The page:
Bodden Town, Cayman’s first capital

Entering Bodden Town, road signs greet motorists with the words, “Welcome to Historic Bodden Town, first capital of the Cayman Islands.”

According to the National Trust, recounting Grand Cayman’s history would not be complete without recognizing that Bodden Town was the first settlement of any size on Grand Cayman. Located in the most fertile part of the island, it featured a reef-protected natural harbor. Originally known as “South Side,” as it is denoted on the earliest maps of Cayman, by the time it was visited by George Gauld, a British Navy surveyor, in 1773, about half of the island’s total population of 400 lived there, and the settlement was named from then on as Bodden Town.

The area’s large number of Boddens could be descendants of the first recorded inhabitant of Grand Cayman, Isaac Bodden, who was born in Cayman around 1700. According to historian Michael Craton, Isaac Bodden was described by George Gauld as the grandson of the original Bodden (whose name might have been Bowden, Bawden, Bourdon or even something else), likely a soldier from Cromwell’s disbanded army in Jamaica, who along with another ex-soldier traveled to East End in the mid-1600s to catch turtles.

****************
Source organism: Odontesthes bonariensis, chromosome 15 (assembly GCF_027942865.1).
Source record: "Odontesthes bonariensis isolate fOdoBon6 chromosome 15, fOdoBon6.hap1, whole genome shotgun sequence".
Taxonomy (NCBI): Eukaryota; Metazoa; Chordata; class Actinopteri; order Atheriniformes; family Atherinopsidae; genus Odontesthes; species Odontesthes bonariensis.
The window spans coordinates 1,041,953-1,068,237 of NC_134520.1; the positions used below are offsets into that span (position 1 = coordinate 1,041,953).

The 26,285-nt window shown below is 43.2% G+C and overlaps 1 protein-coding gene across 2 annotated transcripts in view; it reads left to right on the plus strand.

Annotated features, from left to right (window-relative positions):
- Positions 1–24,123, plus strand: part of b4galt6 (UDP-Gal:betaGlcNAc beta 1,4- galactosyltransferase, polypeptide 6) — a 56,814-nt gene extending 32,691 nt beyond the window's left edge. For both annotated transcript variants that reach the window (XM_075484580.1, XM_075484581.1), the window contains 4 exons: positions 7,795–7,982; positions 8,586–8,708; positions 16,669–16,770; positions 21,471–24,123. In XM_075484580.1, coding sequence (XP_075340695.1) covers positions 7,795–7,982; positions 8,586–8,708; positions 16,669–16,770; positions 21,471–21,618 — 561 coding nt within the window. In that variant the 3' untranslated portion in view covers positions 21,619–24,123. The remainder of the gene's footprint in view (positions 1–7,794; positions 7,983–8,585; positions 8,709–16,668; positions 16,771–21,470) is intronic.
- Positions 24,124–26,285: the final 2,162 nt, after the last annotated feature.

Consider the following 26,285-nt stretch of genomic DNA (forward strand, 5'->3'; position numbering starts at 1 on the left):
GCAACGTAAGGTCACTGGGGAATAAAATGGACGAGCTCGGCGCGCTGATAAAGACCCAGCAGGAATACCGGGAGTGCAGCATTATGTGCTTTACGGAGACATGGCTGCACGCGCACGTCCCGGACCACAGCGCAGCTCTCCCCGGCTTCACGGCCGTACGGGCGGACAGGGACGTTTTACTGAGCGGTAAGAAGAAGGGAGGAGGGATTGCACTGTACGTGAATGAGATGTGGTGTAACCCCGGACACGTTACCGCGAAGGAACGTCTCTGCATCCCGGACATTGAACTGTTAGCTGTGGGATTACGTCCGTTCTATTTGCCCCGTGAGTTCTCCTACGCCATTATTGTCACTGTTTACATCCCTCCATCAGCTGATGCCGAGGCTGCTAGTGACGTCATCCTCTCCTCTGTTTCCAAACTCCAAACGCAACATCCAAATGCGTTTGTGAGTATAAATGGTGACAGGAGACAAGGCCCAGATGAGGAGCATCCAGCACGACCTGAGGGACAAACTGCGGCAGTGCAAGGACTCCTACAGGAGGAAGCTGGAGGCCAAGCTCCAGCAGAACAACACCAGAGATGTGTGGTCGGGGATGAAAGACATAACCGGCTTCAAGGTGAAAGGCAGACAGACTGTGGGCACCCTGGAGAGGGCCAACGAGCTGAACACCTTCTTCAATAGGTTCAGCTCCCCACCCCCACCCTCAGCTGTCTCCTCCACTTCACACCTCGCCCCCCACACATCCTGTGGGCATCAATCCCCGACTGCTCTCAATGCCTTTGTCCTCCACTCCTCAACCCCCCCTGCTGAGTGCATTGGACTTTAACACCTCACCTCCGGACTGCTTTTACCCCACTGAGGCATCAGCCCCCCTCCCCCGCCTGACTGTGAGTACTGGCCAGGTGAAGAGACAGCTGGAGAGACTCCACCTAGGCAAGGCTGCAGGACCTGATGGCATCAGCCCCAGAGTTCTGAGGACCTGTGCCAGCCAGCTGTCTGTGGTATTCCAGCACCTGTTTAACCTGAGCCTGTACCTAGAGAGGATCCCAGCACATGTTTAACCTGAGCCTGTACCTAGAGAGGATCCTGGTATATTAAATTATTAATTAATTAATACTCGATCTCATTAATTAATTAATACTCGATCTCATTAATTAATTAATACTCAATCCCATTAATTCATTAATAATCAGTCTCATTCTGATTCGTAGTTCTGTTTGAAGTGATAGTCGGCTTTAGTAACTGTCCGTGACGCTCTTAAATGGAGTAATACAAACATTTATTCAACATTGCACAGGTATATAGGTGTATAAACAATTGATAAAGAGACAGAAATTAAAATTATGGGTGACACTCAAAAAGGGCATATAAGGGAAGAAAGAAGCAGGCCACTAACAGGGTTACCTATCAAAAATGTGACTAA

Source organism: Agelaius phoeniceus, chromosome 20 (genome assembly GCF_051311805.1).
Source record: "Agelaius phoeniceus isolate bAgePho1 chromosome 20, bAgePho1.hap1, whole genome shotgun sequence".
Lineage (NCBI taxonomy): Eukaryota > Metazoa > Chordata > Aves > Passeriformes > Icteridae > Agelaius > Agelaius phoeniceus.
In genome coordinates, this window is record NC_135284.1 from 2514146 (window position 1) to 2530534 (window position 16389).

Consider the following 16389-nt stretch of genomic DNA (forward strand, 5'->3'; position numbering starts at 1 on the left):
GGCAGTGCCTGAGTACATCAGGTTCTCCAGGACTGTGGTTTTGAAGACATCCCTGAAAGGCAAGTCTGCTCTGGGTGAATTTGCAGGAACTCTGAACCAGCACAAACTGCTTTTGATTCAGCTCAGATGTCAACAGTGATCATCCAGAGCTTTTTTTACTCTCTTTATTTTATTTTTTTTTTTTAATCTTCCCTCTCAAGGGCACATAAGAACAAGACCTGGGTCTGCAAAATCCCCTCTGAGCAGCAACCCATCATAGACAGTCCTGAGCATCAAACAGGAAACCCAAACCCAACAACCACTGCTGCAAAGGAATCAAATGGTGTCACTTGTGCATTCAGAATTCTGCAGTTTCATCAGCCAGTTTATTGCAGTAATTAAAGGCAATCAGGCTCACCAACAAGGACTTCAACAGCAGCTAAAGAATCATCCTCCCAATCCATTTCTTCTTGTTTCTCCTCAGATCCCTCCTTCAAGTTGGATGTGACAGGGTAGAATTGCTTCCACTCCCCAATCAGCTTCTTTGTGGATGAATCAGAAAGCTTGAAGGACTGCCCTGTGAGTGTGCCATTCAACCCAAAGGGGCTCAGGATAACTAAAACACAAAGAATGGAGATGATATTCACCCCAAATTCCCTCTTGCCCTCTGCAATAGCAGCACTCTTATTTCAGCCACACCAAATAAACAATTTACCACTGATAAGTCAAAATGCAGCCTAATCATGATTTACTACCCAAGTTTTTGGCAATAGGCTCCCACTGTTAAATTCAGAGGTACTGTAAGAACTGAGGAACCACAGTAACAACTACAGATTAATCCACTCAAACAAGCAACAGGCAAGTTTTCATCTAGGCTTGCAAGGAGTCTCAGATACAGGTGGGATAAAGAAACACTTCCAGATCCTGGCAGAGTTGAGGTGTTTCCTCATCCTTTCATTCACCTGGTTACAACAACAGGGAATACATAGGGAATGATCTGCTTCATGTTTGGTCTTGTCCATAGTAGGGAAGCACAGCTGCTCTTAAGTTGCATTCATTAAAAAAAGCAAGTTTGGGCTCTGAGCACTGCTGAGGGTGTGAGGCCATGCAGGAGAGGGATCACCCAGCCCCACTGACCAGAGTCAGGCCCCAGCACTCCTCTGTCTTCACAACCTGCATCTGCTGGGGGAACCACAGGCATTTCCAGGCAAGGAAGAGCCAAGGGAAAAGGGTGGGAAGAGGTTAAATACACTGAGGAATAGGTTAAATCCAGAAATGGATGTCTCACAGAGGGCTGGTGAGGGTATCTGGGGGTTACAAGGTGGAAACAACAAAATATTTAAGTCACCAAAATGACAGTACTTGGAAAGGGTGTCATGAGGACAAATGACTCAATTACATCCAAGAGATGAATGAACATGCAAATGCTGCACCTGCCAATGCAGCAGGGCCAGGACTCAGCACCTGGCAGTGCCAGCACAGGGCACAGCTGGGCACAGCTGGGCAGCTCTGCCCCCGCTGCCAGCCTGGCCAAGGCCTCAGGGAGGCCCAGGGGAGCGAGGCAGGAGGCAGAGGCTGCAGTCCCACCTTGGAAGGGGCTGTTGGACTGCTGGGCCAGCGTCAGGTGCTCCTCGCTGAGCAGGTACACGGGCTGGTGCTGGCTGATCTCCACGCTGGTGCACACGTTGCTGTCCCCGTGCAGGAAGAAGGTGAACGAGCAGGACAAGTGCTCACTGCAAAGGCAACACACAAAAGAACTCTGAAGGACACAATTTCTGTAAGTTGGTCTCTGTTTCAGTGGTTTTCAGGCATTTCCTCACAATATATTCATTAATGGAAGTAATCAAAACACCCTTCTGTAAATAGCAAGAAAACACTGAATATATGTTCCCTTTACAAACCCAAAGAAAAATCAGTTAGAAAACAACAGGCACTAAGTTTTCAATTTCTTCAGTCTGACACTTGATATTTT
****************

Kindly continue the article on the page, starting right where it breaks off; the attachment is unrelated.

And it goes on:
“We can only speculate further that they and their families spent whole years, or several years at a time, on Grand Cayman, alternating between there and Jamaica until, in the second or third generation, they established permanent residence in Grand Cayman,” Mr. Craton writes in his book, “Founded Upon the Seas.”

Bodden Town served as the seat of Cayman’s government and was the home of Cayman’s second Chief Magistrate, William Bodden, whose tenure ran from 1798 to 1823. In the mid-1800s various government activities were held in the town but over the years, Bodden Town lost its prominence as the harbor silted in, and most trading took place in East End or Hog Sty Bay in George Town.

George Town became the new capital in the late 1800s. Historians however do not know the exact date the capital was moved, as no records have been found pinpointing the transition.